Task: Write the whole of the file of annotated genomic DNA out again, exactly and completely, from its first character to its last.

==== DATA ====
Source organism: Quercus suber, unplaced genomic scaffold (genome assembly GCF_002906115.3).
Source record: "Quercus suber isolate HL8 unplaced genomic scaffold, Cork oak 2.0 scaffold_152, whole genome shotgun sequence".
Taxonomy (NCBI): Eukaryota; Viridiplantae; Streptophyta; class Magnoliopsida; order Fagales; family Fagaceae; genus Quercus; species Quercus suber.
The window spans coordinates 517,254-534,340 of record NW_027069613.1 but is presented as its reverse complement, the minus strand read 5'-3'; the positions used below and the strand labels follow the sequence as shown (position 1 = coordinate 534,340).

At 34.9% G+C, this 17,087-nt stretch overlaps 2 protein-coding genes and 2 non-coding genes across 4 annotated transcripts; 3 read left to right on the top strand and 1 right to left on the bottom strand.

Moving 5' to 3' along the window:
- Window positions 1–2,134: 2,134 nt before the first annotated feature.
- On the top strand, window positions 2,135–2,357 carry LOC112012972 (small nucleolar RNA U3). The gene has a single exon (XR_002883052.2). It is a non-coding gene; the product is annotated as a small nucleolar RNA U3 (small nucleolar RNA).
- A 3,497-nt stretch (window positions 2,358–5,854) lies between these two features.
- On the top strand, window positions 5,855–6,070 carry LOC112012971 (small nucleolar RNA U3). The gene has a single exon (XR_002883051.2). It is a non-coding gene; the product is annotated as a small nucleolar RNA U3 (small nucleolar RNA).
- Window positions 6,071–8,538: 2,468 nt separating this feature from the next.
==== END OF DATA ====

Source organism: Quercus suber, unplaced genomic scaffold (genome assembly GCF_002906115.3).
Source record: "Quercus suber isolate HL8 unplaced genomic scaffold, Cork oak 2.0 scaffold_152, whole genome shotgun sequence".
Taxonomy (NCBI): Eukaryota; Viridiplantae; Streptophyta; class Magnoliopsida; order Fagales; family Fagaceae; genus Quercus; species Quercus suber.
The window spans coordinates 517,254-534,340 of record NW_027069613.1 but is presented as its reverse complement, the minus strand read 5'-3'; the positions used below and the strand labels follow the sequence as shown (position 1 = coordinate 534,340).

At 34.9% G+C, this 17,087-nt stretch overlaps 2 protein-coding genes and 2 non-coding genes across 4 annotated transcripts; 3 read left to right on the top strand and 1 right to left on the bottom strand.

Moving 5' to 3' along the window:
- Window positions 1–2,134: 2,134 nt before the first annotated feature.
- On the top strand, window positions 2,135–2,357 carry LOC112012972 (small nucleolar RNA U3). The gene has a single exon (XR_002883052.2). It is a non-coding gene; the product is annotated as a small nucleolar RNA U3 (small nucleolar RNA).
- A 3,497-nt stretch (window positions 2,358–5,854) lies between these two features.
- On the top strand, window positions 5,855–6,070 carry LOC112012971 (small nucleolar RNA U3). The gene has a single exon (XR_002883051.2). It is a non-coding gene; the product is annotated as a small nucleolar RNA U3 (small nucleolar RNA).
- Window positions 6,071–8,538: 2,468 nt separating this feature from the next.